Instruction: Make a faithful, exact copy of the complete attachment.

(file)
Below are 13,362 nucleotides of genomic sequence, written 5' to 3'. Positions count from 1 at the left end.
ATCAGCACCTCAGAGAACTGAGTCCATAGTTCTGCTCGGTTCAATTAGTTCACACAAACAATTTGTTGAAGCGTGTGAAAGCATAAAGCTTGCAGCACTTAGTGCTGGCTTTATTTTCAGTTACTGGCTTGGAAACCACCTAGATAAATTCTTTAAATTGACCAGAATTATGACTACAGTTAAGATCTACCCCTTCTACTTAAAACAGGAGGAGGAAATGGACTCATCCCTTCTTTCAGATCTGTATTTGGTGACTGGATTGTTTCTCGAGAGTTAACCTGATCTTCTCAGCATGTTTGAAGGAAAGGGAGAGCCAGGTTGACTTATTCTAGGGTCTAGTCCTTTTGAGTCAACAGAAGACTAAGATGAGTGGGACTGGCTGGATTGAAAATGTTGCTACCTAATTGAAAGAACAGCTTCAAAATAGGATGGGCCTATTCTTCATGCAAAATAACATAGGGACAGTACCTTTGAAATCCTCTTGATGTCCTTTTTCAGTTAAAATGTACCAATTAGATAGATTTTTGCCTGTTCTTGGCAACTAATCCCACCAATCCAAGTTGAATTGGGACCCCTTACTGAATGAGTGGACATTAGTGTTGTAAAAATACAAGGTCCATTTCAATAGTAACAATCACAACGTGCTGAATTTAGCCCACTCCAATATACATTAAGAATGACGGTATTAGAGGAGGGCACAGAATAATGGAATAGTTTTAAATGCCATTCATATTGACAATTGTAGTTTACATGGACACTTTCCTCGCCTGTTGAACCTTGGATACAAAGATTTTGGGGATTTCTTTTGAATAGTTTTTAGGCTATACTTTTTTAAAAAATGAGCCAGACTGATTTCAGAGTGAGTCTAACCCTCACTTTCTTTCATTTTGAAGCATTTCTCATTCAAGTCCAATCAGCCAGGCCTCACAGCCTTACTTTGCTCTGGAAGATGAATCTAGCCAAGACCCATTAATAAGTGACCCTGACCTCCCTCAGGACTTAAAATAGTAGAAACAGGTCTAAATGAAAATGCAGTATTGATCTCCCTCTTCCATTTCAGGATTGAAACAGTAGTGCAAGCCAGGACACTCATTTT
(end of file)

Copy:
Below are 13,362 nucleotides of genomic sequence, written 5' to 3'. Positions count from 1 at the left end.
ATCAGCACCTCAGAGAACTGAGTCCATAGTTCTGCTCGGTTCAATTAGTTCACACAAACAATTTGTTGAAGCGTGTGAAAGCATAAAGCTTGCAGCACTTAGTGCTGGCTTTATTTTCAGTTACTGGCTTGGAAACCACCTAGATAAATTCTTTAAATTGACCAGAATTATGACTACAGTTAAGATCTACCCCTTCTACTTAAAACAGGAGGAGGAAATGGACTCATCCCTTCTTTCAGATCTGTATTTGGTGACTGGATTGTTTCTCGAGAGTTAACCTGATCTTCTCAGCATGTTTGAAGGAAAGGGAGAGCCAGGTTGACTTATTCTAGGGTCTAGTCCTTTTGAGTCAACAGAAGACTAAGATGAGTGGGACTGGCTGGATTGAAAATGTTGCTACCTAATTGAAAGAACAGCTTCAAAATAGGATGGGCCTATTCTTCATGCAAAATAACATAGGGACAGTACCTTTGAAATCCTCTTGATGTCCTTTTTCAGTTAAAATGTACCAATTAGATAGATTTTTGCCTGTTCTTGGCAACTAATCCCACCAATCCAAGTTGAATTGGGACCCCTTACTGAATGAGTGGACATTAGTGTTGTAAAAATACAAGGTCCATTTCAATAGTAACAATCACAACGTGCTGAATTTAGCCCACTCCAATATACATTAAGAATGACGGTATTAGAGGAGGGCACAGAATAATGGAATAGTTTTAAATGCCATTCATATTGACAATTGTAGTTTACATGGACACTTTCCTCGCCTGTTGAACCTTGGATACAAAGATTTTGGGGATTTCTTTTGAATAGTTTTTAGGCTATACTTTTTTAAAAAATGAGCCAGACTGATTTCAGAGTGAGTCTAACCCTCACTTTCTTTCATTTTGAAGCATTTCTCATTCAAGTCCAATCAGCCAGGCCTCACAGCCTTACTTTGCTCTGGAAGATGAATCTAGCCAAGACCCATTAATAAGTGACCCTGACCTCCCTCAGGACTTAAAATAGTAGAAACAGGTCTAAATGAAAATGCAGTATTGATCTCCCTCTTCCATTTCAGGATTGAAACAGTAGTGCAAGCCAGGACACTCATTTT